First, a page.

Editorial Note: Aberystwyth on the West Coast of Wales is one of the best places in the world to see starlings murmurate.  Clive King from the Computer Science Department there also organises TedX talks and  on November 24 convened a panel of speakers to talk about murmurating swallows, ambivalent motherhood and making medicines safer among other things. 

The full set of talks is HERE –  they were all fascinating. Ambivalent Motherhood was compelling.  My talk on making medicines safer – or healthcare climate change – is HERE.  The text is below.

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December 27, 2018 by Jamie Doward | The Guardian

‘She was unrecognisable’ – families warn of antipsychotic drug effects

Coroners urge health secretary to ensure that clozapine, linked to two deaths, does not claim more lives

(The Guardian) – The health secretary is under pressure to respond to growing concerns about the use of a controversial antipsychotic drug linked to deaths of psychiatric patients. Following claims by family members that two people died after being prescribed clozapine, coroners have written to Matt Hancock asking how he intends to ensure the drug does not claim more lives.

Julia MacPherson, 54, died while under the care of Oxleas NHS Foundation Trust in May 2016 after being put on a trial of clozapine, even though she did not have psychosis and begged not to be put on the medication. MacPherson had addiction problems, borderline personality disorder and was distraught after her marriage ended, but her family was shocked at the drug’s side-effects.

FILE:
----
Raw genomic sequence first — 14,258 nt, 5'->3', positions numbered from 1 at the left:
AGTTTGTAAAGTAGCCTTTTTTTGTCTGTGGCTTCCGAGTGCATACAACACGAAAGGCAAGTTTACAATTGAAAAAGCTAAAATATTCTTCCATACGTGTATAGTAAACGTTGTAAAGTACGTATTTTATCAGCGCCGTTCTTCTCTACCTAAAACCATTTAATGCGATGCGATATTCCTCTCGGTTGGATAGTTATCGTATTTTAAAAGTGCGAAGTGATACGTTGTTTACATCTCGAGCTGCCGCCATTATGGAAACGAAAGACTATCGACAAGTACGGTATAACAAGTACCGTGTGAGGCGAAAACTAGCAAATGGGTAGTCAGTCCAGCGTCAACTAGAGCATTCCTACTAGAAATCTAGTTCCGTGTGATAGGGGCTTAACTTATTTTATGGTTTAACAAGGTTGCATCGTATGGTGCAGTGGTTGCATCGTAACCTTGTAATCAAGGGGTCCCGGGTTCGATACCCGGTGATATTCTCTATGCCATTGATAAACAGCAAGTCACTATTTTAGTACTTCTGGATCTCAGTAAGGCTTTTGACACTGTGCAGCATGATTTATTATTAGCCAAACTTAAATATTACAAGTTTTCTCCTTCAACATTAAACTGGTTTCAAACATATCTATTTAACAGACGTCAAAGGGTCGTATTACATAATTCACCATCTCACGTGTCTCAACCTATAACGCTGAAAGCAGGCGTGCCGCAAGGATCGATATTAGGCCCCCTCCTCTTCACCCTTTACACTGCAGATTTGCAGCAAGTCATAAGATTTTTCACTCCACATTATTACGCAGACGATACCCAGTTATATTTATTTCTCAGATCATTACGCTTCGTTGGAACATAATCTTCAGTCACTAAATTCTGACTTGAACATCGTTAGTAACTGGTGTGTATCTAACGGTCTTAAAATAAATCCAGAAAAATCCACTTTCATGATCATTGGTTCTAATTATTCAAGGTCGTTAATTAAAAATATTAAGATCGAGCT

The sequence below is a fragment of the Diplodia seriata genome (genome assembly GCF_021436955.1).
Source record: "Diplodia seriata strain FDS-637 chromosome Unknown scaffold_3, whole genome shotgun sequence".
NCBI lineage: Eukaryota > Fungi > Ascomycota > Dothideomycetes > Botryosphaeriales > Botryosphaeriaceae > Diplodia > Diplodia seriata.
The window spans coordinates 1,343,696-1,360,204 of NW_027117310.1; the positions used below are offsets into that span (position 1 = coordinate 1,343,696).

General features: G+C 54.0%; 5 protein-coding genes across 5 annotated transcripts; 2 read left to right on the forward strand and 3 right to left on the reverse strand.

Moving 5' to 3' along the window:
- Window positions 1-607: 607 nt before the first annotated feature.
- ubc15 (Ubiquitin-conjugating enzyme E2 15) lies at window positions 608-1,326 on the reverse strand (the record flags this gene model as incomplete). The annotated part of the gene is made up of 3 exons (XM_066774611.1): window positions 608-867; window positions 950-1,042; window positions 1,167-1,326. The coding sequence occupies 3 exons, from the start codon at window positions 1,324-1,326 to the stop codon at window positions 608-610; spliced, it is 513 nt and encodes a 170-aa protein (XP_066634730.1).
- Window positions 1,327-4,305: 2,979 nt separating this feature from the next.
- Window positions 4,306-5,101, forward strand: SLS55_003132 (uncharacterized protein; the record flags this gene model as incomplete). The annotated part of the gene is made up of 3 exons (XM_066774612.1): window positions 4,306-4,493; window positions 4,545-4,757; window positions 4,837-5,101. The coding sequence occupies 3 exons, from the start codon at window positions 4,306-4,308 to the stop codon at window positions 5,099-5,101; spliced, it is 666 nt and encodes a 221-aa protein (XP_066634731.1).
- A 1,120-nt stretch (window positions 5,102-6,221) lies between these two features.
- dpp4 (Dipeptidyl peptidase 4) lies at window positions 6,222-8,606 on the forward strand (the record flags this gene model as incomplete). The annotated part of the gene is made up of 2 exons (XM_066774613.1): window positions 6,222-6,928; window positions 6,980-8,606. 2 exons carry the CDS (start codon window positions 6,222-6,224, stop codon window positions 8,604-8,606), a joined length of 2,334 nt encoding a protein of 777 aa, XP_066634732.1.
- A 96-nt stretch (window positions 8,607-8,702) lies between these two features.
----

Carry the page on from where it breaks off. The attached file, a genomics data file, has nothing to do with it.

“She looked different, sounded different, had lost her sense of humour, cognitive function, coordination; she couldn’t eat properly, dress or wash. It was horrendous to see,” said her sister, Sarah MacPherson. “She was an attractive, intelligent person but on clozapine she was unrecognisable.”

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December 24, 2018 by Consumer Reports | The Washington Post

Depression may be a side effect of some common drugs, including ones for acid reflux and hypertension

(The Washington Post) – All medications have the potential to cause unwanted side effects, and depression is among them. One-third of Americans are now taking meds that can cause this mood disorder, according to a study published in the Journal of the American Medical Association in June. Other research has had similar findings, but this is the largest review on the topic to date.